I also experimented some with export settings - trying to achieve a clear, readable screen without large file sizes. I’m pleased with the output, but not the sizes, yet. I’m also trying an upload to YouTube from Camtasia.

September 13

In retrospect, the first two weeks of the internship has embodied the Analysis stage of the ADDIE process - finding out the goals of the instruction I will assist in developing. Though quite an informal analysis, I looked at needs, the entry state of the learners, the content, and the goals.

I met with my mentor (Dr. Hubbert) who began by giving me a history of the MUSC 100L course itself. While the course was only added a few years ago, it has had a rocky road and has yet to find its niche. When it was developed, the School of Music (SoM faculty saw a need amongst SoM freshman for basic repertoire and critical listening skills. One credit hour was carved out of the already full curriculum of Music Majors for MUSC 100L. The first year implementation of the course saw a different faculty member teaching the class each week on individual topics from various disciplines. However, scheduling became difficult and the course lacked direction. Starting last year the course is taught using the same curriculum as MUSC 100 Music Appreciation - a course for non-music majors. The same graduate assistants teach the same material to music majors, but in one-third the amount of time.

The graduate assistants are not pleased with the direction of the course, and neither are students. I spoke with one of them, who expressed his frustration with trying to cram a 3 credit hour course into 1 hours time. He pointed out that this approach of ‘miles wide, but inches deep’ prevents them from getting deep into any material or facilitating any rich discussions. As I later looked while think of Bloom’s taxonomy, I could see how there was little if any higher cognitive skills being taxed or developed.

The facilitator for the course (Dr. Hara) joined Dr. Hubbert and I to brainstorm the development of the revised MUSC 100L course. The students entering are music majors, so a non-major music appreciation course is inappropriate for them. They come into the SoM having passed an audition, so they have obviously had extensive training on their instrument from private lessons and high school. The learners have likely had performance experience and basic music theory as well. Unlike a non-music major taking a music appreciation course, this will not be the only music course they take. They will have several semesters of music theory, music history, and analysis. What we determined these students need is critical thinking skills about music, its forms, its place in history, and how it relates to the world. Drs. Hubbert and Hara’s primary goal is foster these critical thinking skills. They don’t want to try to expose the students to hundreds of piece of music they should know, but rather have them look closely at several, perhaps a dozen, from different genres, cultures, and regions. We were careful to remember that this is a one credit course, so the workload and curriculum should reflect that.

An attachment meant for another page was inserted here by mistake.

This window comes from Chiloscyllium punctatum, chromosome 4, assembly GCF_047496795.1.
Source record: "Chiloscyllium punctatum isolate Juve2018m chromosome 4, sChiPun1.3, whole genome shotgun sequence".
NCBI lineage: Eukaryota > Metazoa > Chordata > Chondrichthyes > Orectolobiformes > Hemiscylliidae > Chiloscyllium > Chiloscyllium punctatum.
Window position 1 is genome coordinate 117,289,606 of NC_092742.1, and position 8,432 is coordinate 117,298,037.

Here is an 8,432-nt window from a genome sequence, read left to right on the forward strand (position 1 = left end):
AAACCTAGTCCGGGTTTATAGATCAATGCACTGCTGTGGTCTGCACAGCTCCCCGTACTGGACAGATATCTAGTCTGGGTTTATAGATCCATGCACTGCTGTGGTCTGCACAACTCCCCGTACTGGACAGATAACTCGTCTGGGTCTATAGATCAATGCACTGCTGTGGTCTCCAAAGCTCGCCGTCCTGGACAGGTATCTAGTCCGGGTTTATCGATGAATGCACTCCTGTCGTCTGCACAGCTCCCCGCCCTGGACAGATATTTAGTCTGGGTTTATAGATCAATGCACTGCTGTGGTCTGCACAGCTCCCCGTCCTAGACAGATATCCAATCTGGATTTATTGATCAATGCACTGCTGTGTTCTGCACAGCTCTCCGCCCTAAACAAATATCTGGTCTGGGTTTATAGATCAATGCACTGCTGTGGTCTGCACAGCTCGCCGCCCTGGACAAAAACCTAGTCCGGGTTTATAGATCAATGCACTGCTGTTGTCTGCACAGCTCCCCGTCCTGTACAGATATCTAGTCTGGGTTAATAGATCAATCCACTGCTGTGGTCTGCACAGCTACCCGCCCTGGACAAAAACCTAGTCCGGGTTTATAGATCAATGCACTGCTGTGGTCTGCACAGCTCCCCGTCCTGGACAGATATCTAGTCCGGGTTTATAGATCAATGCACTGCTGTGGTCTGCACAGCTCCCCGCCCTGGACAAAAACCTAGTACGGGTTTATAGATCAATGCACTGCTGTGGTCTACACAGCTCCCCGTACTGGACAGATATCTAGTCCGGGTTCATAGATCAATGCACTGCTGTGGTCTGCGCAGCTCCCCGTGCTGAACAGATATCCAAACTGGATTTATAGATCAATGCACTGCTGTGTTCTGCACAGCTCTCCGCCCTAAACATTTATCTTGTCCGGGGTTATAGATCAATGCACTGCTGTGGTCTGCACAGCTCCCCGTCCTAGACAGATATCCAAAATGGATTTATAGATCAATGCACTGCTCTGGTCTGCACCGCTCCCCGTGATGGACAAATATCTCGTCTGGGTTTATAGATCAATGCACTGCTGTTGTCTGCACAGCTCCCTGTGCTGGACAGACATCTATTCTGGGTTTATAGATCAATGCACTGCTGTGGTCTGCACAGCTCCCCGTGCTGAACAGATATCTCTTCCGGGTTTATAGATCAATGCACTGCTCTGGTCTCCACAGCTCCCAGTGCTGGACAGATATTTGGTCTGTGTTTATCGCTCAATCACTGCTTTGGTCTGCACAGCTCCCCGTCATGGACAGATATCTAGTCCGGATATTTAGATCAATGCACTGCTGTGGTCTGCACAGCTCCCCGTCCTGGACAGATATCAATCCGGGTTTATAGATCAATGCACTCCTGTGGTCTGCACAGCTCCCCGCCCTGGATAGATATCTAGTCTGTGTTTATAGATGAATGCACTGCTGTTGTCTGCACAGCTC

We talked mainly about content but also brainstormed about the involvement of technology. We determined that each genre/stage of the course should have what I termed a ‘multimedia listening example.’ What that might entail is still to be determined, but for example, while listening to a piece of classical music, a student might view the score, and hear commentary about the music. Popular music might involve music videos, since often the visual is as important as the aural. World music might include videos of performances since there may be no formal notation. They referred me to the companion website for the current music appreciation text. While it had some impressive flash videos that did a good job at basic form and melody analysis, it was (as expected) aimed at non-music majors. But it may be a good launching point for ideas, so I know I’ll be looking at it in more depth in the coming days.

We also discussed possible means of assessment. Dr. Hubbert expressed a general dislike of online assessments, since they tend to be objective multiple choice type exams and don’t allow student to express critical thinking skills. We determined that each ‘multimedia listening example’ should be followed by an online formative assessment - both as a check that the example was actual viewed and to solidify the learning. There would also be other kinds of assessments that would require critical analysis skills and other higher cognitive levels.

Much work to be done.